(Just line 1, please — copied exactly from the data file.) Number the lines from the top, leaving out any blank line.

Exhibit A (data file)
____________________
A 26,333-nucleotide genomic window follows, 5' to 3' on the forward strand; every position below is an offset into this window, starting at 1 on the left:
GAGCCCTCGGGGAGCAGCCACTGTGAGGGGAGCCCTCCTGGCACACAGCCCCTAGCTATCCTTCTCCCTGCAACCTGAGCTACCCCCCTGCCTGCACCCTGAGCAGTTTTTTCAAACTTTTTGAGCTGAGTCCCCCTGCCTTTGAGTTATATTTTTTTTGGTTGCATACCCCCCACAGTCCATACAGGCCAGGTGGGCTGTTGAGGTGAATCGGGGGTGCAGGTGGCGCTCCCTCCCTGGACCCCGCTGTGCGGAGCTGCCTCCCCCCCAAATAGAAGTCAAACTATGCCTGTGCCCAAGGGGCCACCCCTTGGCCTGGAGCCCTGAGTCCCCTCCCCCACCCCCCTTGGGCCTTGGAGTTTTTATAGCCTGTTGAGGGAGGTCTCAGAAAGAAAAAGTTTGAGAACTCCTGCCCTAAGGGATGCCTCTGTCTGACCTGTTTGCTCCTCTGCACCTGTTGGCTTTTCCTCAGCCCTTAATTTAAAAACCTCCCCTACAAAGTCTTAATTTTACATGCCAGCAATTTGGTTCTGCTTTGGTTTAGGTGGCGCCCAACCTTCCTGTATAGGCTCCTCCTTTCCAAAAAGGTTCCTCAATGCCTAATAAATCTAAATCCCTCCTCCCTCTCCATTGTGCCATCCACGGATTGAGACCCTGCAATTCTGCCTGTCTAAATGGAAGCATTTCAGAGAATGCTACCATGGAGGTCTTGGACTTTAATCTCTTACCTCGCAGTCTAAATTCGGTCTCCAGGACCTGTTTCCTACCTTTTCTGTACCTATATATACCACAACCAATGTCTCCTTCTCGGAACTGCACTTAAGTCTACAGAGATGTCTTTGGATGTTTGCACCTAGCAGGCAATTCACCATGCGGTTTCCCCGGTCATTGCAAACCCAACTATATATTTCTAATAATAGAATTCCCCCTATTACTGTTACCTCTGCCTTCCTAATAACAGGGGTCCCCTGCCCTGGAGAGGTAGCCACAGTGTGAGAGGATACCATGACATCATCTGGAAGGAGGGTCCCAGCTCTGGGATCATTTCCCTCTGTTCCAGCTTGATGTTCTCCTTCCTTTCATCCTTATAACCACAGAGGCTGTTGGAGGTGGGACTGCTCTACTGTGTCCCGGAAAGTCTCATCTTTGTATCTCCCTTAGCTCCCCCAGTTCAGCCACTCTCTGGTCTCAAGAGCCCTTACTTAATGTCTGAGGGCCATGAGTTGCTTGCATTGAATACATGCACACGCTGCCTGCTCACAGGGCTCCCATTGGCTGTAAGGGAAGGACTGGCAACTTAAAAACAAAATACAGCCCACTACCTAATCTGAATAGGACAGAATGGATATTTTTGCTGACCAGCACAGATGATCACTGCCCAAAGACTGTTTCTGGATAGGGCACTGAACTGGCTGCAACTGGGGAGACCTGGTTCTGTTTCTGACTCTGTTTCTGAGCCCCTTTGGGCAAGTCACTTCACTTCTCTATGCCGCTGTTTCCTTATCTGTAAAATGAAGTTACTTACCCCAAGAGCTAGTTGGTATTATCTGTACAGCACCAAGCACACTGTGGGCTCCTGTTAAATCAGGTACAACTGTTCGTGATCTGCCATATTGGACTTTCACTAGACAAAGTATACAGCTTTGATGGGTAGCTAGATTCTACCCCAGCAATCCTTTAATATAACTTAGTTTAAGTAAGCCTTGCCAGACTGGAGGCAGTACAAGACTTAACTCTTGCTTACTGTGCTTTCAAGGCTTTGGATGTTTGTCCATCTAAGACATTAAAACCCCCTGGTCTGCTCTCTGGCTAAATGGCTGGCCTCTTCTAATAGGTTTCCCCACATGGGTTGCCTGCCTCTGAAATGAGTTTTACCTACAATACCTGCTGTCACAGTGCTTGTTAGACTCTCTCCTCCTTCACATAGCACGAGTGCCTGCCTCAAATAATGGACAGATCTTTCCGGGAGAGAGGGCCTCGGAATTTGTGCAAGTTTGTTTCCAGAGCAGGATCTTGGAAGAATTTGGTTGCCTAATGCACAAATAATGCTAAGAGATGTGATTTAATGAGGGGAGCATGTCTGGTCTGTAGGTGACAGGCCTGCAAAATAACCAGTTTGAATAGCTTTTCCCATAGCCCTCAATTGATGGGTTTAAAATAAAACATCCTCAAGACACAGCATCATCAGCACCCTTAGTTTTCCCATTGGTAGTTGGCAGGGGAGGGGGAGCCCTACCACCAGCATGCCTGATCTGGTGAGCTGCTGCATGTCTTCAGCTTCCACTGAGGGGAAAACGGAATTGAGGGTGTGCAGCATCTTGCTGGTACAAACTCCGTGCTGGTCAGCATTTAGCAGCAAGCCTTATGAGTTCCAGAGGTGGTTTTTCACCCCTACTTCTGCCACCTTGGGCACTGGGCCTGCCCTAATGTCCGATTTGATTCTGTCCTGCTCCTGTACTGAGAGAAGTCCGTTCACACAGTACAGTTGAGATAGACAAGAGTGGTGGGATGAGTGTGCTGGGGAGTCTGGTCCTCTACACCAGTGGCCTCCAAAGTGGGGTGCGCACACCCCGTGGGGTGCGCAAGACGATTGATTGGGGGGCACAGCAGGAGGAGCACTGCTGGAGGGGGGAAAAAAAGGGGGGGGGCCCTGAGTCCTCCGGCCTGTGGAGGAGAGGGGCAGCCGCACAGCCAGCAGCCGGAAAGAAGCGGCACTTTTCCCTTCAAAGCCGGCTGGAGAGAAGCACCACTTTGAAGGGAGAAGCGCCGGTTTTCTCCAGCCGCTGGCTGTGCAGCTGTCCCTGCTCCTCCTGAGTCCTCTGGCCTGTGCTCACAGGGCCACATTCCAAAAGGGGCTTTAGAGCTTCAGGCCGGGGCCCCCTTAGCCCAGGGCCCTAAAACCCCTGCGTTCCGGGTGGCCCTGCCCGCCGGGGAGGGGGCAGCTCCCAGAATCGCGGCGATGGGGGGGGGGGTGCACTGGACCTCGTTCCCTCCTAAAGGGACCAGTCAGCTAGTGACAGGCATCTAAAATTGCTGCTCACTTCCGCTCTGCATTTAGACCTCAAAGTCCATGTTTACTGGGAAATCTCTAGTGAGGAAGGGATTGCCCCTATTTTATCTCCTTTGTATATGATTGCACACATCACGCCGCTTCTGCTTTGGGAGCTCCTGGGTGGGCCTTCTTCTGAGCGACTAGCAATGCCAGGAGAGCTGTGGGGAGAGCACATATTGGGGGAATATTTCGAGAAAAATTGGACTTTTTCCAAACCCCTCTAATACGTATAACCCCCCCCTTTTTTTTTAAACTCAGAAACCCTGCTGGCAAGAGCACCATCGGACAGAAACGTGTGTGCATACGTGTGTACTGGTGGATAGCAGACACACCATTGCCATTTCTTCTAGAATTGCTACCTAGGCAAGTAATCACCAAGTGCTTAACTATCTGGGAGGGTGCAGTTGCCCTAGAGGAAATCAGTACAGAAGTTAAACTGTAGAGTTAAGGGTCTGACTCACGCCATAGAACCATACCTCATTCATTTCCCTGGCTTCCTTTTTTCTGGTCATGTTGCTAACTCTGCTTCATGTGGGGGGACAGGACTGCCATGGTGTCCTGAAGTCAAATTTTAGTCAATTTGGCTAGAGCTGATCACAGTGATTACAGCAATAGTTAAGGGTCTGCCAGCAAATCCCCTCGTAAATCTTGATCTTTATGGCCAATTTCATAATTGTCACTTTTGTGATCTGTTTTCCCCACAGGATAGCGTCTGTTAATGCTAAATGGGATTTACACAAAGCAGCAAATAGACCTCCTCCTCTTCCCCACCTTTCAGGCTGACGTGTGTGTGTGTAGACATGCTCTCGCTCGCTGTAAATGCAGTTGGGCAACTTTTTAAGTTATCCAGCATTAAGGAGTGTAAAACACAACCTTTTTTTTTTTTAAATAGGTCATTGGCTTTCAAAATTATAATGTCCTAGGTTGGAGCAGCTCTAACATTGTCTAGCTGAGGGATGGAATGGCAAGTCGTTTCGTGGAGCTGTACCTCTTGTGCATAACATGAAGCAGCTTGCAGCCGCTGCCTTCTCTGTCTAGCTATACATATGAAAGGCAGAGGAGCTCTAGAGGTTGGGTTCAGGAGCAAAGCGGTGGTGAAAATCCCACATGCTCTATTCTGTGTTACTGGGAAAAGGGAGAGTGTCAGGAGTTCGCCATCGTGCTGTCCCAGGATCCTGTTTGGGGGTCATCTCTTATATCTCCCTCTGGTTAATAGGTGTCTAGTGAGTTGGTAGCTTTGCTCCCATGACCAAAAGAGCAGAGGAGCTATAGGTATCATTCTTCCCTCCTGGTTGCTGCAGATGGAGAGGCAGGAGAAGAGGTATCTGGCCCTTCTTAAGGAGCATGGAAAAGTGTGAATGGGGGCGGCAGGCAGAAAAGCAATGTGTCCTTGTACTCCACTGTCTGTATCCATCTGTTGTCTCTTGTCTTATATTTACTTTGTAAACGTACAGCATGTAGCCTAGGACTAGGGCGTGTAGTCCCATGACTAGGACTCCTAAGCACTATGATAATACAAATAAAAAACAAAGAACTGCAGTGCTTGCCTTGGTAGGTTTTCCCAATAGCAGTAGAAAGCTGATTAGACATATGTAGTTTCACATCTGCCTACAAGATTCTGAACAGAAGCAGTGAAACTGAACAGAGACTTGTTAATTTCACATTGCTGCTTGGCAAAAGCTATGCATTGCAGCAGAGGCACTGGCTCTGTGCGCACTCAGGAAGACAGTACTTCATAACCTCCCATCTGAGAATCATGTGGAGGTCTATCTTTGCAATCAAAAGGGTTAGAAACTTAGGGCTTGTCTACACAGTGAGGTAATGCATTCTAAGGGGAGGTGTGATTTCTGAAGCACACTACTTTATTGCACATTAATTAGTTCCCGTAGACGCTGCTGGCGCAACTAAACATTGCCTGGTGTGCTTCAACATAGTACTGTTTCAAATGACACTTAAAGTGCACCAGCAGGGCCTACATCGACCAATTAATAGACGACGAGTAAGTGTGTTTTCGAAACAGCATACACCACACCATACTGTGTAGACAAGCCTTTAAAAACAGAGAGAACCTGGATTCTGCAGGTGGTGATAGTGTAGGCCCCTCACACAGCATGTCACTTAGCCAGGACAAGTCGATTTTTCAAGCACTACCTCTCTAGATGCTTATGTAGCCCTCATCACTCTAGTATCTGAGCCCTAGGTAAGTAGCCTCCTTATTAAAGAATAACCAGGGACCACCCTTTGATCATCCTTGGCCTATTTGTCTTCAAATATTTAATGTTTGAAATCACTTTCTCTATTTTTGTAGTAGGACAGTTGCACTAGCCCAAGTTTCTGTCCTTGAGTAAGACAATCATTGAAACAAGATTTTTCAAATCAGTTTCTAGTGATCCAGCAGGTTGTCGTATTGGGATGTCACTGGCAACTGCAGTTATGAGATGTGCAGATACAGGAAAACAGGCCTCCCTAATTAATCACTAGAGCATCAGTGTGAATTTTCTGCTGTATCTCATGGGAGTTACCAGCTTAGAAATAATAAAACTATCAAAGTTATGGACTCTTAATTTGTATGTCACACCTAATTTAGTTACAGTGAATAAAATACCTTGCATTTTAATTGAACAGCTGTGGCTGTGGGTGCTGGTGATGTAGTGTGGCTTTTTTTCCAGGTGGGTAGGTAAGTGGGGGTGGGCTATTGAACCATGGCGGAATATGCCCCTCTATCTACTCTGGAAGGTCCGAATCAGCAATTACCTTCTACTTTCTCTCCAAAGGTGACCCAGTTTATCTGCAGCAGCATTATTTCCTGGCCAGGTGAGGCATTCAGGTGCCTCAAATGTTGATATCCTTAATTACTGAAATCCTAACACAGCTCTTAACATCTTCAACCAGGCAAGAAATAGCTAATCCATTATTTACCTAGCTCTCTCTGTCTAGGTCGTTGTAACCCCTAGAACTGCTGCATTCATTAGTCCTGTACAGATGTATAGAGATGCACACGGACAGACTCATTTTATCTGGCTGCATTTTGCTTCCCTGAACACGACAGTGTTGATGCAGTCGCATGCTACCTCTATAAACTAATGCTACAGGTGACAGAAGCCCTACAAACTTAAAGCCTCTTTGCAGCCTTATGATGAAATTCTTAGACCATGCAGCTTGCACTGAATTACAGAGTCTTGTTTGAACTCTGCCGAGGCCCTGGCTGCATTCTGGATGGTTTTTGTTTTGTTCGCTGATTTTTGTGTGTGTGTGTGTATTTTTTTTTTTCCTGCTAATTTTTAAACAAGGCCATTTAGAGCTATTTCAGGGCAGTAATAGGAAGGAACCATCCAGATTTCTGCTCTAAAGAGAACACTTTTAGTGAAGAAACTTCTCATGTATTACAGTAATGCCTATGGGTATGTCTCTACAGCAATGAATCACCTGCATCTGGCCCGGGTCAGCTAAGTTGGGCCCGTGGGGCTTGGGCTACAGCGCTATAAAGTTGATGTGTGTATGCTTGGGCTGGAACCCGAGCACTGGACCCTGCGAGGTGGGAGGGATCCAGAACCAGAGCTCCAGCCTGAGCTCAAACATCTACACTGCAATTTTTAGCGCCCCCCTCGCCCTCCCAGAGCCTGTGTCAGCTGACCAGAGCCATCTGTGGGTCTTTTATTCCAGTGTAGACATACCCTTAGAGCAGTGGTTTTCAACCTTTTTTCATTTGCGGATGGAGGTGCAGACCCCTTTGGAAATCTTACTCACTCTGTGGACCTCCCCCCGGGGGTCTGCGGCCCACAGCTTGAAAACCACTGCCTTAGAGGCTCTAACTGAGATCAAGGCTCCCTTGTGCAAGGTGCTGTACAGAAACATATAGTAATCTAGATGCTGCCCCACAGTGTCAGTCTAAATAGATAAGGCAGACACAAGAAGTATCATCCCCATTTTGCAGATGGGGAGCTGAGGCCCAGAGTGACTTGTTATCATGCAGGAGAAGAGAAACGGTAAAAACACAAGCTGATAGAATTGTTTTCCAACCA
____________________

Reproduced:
A 26,333-nucleotide genomic window follows, 5' to 3' on the forward strand; every position below is an offset into this window, starting at 1 on the left: